South / Regional Reports

Recirculation Technology Part Of Comfort Control In Georgia

July 16, 2004
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The 155-unit Woodberry Community Development in Snellville, Ga.
SNELLVILLE, Ga. - Comfort control in hot and humid Georgia can sometimes take inventive twists. In Snellville, the homeowners in a 155-unit development are being offered the option of using a system that provides hot water recirculation throughout the house, house wrap insulation, low-emissivity glass, and high-efficiency air conditioning.

The Comfort Series instant hot water system is from Grundfos Pumps of Olathe, Kan. Homes in the subdivision are between 2,000 and 4,200 square feet. Roy Wendt, of Wendt Builders, said an average pipe run from the water heater to the farthest fixture would be 100 feet. Without a recirculation pump it would take as long as two minutes for hot water to reach the furthest point. He said this delay means that 2.5 gallons of water are wasted per use for a total annual water loss of more than 9,100 gallons.

The hot water recirculation system, which uses a stainless steel circulator pump on the water heater and a bypass valve to connect the hot and cold water pipes on the farthest fixture, reduces the wait to 30 seconds, according to Grundfos.

The Grundfos Pumps hot water recirculation system.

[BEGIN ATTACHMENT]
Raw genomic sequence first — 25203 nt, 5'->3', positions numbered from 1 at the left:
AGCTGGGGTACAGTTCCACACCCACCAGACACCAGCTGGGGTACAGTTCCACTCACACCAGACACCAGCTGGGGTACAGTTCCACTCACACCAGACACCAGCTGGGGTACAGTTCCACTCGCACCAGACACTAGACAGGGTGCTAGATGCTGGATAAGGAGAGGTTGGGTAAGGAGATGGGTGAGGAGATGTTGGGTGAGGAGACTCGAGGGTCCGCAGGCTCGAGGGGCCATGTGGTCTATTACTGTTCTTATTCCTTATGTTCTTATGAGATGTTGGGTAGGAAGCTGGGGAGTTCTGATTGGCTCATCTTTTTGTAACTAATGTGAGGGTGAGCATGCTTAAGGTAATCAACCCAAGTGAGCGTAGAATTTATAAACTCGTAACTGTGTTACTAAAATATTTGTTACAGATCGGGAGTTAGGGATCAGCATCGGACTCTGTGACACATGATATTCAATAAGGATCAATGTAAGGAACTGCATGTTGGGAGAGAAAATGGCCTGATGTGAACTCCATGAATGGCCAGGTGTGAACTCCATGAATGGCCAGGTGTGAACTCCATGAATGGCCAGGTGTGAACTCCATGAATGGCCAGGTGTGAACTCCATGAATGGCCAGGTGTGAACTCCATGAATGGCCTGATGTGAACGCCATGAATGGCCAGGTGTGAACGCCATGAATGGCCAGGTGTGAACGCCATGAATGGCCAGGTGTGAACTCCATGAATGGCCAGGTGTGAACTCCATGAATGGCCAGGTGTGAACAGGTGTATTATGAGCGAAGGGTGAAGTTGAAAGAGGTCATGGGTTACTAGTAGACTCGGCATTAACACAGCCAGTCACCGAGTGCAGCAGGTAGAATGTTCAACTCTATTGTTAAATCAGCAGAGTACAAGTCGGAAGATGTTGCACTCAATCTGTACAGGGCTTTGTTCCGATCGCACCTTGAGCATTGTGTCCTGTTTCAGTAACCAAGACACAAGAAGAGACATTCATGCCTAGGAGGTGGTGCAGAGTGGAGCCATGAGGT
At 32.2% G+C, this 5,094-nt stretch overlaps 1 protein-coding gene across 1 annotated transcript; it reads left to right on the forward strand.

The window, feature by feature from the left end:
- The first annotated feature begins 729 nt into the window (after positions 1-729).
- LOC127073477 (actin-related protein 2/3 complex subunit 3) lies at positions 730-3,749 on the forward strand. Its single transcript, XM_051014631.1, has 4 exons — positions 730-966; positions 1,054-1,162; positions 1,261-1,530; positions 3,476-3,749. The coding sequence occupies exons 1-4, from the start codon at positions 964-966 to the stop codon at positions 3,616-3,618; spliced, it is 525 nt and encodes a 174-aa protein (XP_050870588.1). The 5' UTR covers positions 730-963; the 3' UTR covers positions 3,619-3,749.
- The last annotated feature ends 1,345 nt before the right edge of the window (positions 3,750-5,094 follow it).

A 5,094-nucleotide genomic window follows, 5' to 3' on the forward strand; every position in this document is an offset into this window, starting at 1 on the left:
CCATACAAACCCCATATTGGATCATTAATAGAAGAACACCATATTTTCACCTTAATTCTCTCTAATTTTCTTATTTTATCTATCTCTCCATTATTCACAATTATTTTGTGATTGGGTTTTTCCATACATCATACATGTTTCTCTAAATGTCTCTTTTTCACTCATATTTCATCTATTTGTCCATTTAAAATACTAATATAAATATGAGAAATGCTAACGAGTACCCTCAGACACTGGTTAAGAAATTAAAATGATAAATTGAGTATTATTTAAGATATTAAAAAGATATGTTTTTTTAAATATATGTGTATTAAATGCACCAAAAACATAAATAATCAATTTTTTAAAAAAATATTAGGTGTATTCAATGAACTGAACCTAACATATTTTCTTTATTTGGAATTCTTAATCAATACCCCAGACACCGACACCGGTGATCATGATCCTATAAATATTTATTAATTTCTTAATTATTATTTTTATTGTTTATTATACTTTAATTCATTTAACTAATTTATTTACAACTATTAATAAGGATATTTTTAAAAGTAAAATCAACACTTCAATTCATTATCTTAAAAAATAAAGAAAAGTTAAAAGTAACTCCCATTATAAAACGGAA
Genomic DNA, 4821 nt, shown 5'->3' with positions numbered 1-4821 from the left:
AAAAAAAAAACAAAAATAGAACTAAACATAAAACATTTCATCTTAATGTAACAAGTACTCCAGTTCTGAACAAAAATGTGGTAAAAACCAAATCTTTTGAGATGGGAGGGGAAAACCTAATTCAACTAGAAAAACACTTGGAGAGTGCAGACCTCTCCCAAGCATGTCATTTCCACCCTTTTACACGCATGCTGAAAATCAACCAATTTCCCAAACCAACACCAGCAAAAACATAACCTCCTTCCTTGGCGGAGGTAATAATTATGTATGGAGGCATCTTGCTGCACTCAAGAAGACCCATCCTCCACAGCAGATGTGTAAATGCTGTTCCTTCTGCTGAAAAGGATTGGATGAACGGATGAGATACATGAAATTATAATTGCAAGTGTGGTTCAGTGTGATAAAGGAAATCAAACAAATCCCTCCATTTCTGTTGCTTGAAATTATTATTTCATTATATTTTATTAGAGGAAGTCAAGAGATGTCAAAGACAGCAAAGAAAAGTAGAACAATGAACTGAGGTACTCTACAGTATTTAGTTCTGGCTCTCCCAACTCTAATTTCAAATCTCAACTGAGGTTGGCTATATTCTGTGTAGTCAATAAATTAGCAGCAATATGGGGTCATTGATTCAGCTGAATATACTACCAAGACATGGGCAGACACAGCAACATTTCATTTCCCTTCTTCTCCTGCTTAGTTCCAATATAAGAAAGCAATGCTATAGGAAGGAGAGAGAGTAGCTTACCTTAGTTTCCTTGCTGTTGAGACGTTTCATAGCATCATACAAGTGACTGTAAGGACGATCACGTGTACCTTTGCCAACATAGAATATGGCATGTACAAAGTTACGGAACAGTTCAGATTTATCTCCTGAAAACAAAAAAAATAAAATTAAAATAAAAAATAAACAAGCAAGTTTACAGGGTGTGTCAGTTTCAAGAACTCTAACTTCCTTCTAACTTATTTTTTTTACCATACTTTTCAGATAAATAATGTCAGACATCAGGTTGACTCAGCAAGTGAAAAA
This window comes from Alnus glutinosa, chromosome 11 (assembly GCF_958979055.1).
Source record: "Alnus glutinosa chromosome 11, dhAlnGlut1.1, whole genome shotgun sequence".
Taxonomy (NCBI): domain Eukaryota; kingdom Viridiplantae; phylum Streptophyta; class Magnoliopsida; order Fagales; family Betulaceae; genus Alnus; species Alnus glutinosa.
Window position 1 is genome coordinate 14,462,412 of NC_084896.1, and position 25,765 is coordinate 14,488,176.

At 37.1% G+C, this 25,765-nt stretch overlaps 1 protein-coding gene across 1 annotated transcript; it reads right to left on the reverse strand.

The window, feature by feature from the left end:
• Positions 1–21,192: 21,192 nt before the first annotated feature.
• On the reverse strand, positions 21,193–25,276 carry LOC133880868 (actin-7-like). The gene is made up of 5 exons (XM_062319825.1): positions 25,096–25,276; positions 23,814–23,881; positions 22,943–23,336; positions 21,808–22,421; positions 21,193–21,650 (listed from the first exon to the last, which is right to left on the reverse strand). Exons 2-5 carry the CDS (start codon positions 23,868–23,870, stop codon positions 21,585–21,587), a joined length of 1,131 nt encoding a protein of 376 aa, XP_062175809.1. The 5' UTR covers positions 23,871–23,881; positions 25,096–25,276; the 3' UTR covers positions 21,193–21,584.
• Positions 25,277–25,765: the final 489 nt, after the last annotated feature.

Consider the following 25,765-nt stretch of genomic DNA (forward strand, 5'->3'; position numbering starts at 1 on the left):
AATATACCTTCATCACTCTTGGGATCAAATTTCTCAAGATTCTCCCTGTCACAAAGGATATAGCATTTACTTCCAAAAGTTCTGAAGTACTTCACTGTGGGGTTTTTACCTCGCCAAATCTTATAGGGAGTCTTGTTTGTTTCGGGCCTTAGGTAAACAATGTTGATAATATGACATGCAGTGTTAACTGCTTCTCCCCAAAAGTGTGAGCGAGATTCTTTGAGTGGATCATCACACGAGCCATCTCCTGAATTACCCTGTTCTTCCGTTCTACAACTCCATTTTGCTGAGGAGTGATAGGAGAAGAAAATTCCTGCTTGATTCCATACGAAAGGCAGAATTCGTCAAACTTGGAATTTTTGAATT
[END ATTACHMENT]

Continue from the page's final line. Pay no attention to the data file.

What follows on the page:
"We can install one of these systems in about an hour, which is part of what makes it so cost-effective," said Tim Dalton, of Keever-Dalton-Johnson Inc. of Lilburn, Ga., the plumbing contractor. "These homes are built on slabs, so we don't need to insulate the pipes."

"Placement of the pump on the water heater in the mechanical room, where there is often wiring in place, removes the need for an electrician on the installation," said Clint Andrews of Grundfos. "It also means that no matter how many branches you have on your plumbing system, you only need one pump, although each branch needs its own valve."

He said conventional systems place the pumps on the fixtures, so multiple pumps must be wired under each sink in order to obtain the same savings, multiplying the cost of installing the system several times.

The technology was introduced in the Georgia complex as a factor in overall comfort control. Andrews said the concept is used in other parts of the country for water savings. He said areas of Nevada and California require recirculation, while areas of New Mexico, Colorado, and Oregon offer tax credits and other incentives to do so.

For more information, visit

Publication date: 07/19/2004

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